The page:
Two books recently transported me to the past, one real, the other not. Both featured late President Richard Nixon, one prominently, the other not so much. They provided me with food for thought … of where we have been, where we are now and where we could be.
Jeanne Hanley, administrator of KershawHealth's Karesh Long Term Care Center, says it has been an interesting, but challenging transition from being just a long-term care facility into one that also offers short-term rehabilitation services.
Blue skies and more spring-like temperatures than recently greeted an overflow crowd Friday afternoon at the Camden Archives and Museum to witness the unveiling of life-size statues of Camden natives Bernard Baruch and Larry Doby. Estimates placed those attending at more than 200, with many standing after that number of seats filled up under a large tent near the edge of Broad Street.
Growing up the way I did, I couldn't help but to learn the fundamental truth that we are all human beings with the fundamental rights to life, liberty and the pursuit of happiness. I've lived in too many places, and been counted as a minority enough times, not to realize that it's always wrong -- always -- to believe that anyone's claims to those fundamental rights are inferior to anyone else's.
Camden City Council spent much of both its Tuesday afternoon work session and regular meeting that evening discussing whether or not to appropriate $187,000 in local source revenue to Historic Camden Revolutionary War Site. Historic Camden Foundation Executive Director Tray Dunaway -- in full 18th century regalia -- made a presentation on one of its two requests during the regular meeting.
Most members of the KershawHealth Board of Trustees voted Monday to pass a resolution to support expanding Medicaid in South Carolina. It was not a unanimous vote, however, as seven trustees voted in favor of the resolution, one voted against and one abstained.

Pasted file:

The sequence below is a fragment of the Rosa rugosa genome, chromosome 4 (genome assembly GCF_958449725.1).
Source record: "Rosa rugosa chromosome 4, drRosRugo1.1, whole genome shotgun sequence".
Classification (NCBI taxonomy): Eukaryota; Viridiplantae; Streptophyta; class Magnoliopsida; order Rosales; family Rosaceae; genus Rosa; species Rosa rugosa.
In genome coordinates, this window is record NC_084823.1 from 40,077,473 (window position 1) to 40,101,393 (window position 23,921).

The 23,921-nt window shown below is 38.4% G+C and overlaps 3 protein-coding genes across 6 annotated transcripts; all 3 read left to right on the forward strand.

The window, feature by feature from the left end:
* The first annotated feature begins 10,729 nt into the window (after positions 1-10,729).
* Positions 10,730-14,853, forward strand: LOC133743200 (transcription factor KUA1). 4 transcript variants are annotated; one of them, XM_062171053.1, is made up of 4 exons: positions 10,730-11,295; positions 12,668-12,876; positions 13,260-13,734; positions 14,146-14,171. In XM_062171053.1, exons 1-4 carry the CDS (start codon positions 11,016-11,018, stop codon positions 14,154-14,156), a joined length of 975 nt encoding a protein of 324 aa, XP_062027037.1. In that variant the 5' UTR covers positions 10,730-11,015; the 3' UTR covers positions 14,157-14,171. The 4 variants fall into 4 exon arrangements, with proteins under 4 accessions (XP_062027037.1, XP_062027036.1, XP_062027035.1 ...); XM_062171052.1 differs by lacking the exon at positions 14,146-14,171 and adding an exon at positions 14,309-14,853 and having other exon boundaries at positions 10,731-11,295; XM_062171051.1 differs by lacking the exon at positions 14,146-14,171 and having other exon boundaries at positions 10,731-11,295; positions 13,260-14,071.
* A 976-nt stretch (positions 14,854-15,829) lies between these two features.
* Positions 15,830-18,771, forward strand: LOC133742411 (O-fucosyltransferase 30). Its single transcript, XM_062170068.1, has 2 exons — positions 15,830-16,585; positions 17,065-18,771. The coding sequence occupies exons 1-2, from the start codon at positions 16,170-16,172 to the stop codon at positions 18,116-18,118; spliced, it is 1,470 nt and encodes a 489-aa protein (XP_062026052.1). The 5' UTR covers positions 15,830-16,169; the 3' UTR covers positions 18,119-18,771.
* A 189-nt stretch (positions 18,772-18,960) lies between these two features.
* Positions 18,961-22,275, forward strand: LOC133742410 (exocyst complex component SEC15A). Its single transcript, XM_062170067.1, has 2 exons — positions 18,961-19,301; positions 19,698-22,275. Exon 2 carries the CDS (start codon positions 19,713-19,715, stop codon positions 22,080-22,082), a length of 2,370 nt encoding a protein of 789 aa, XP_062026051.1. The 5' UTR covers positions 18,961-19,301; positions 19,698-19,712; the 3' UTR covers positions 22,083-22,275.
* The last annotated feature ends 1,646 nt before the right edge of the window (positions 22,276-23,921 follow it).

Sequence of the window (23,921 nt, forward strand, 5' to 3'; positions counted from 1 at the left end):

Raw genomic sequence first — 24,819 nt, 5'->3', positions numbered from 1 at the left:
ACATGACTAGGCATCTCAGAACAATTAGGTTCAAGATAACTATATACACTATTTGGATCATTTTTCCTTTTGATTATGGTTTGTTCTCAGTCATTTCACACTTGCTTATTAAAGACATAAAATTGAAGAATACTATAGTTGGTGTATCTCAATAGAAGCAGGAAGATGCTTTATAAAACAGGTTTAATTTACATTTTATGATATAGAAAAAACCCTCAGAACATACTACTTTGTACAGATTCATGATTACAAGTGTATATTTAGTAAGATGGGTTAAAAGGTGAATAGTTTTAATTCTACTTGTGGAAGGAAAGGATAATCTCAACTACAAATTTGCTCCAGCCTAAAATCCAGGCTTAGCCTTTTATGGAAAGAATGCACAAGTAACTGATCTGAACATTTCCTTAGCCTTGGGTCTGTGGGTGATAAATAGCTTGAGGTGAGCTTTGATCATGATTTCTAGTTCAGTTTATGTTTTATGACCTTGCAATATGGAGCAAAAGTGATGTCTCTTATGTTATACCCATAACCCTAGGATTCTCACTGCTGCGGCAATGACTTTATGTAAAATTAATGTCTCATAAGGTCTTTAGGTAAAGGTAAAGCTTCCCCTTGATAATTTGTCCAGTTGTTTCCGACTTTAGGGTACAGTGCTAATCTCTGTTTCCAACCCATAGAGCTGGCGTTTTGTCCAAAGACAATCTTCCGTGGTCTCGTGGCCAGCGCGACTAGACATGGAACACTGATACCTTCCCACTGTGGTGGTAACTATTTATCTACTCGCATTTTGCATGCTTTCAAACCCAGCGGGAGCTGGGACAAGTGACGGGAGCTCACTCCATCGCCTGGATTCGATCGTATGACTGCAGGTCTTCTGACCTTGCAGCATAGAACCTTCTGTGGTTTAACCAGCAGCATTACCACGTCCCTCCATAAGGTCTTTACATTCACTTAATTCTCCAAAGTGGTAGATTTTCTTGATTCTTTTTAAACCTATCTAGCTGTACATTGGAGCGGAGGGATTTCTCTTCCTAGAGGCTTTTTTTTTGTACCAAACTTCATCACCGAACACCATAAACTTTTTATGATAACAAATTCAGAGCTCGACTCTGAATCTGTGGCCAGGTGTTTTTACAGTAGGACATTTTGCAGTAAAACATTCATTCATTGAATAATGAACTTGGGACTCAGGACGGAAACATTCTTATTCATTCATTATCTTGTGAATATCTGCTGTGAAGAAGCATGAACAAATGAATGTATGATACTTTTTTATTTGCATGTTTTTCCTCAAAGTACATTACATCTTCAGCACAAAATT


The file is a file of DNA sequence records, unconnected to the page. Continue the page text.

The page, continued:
You can't always have what you want, at least not when it comes to budgeting. Whether a personal, business or government budget, there are some things you just have to leave out. That was the case during a March 20 Camden City Council budget work session.
I won an award Saturday: first place for Spot News (breaking news in layman's terms) for a story about the recovery of two North Carolina teenage boys' bodies from a creek-fed pond near the Wateree River.
The city of Camden expects to receive $702,000 in local source revenue during its next fiscal year, which starts July 1. The majority of those funds -- an estimated $620,000 -- will come from the city's 2 percent hospitality tax (HTAX). How to use those funds was the subject of some debate during a special afternoon-long Camden City Council budget work session Wednesday.
(The online version of this story has been updated to correctly show that asbestos mitigation and demolition of the Maxway building would be paid for out of a fund created by the 2000 sale of city watershed property, as will the purchase of the building. Hospitality taxes would only be used to transform the property into the proposed "pocket park.")
John Rainey wants to make sure of one thing: what happens in Camden on March 29 will not be about him. Rainey said the unveiling of "Reconciliation," a piece of art featuring life-size statuary of two of Camden's native sons, will happen because of a unique collaboration. Yes, it will be his vision, but as the combined work of others to see that vision come to life. That, Rainey said during a recent interview, will make the day unique.
Technically speaking, the personal computer -- usually referred to as a desktop computer -- was born as a programmable calculator in 1965, the year of my birth. During the 1970s, Hewlett Packard introduced a BASIC computer that could fit on a desk. It included a keyboard, small one-line display and a printer. The Xerox Alto, that (according to Wikipedia) inspired the Apple Macintosh, came along in 1973. IBM had a small CRT display computer two years later.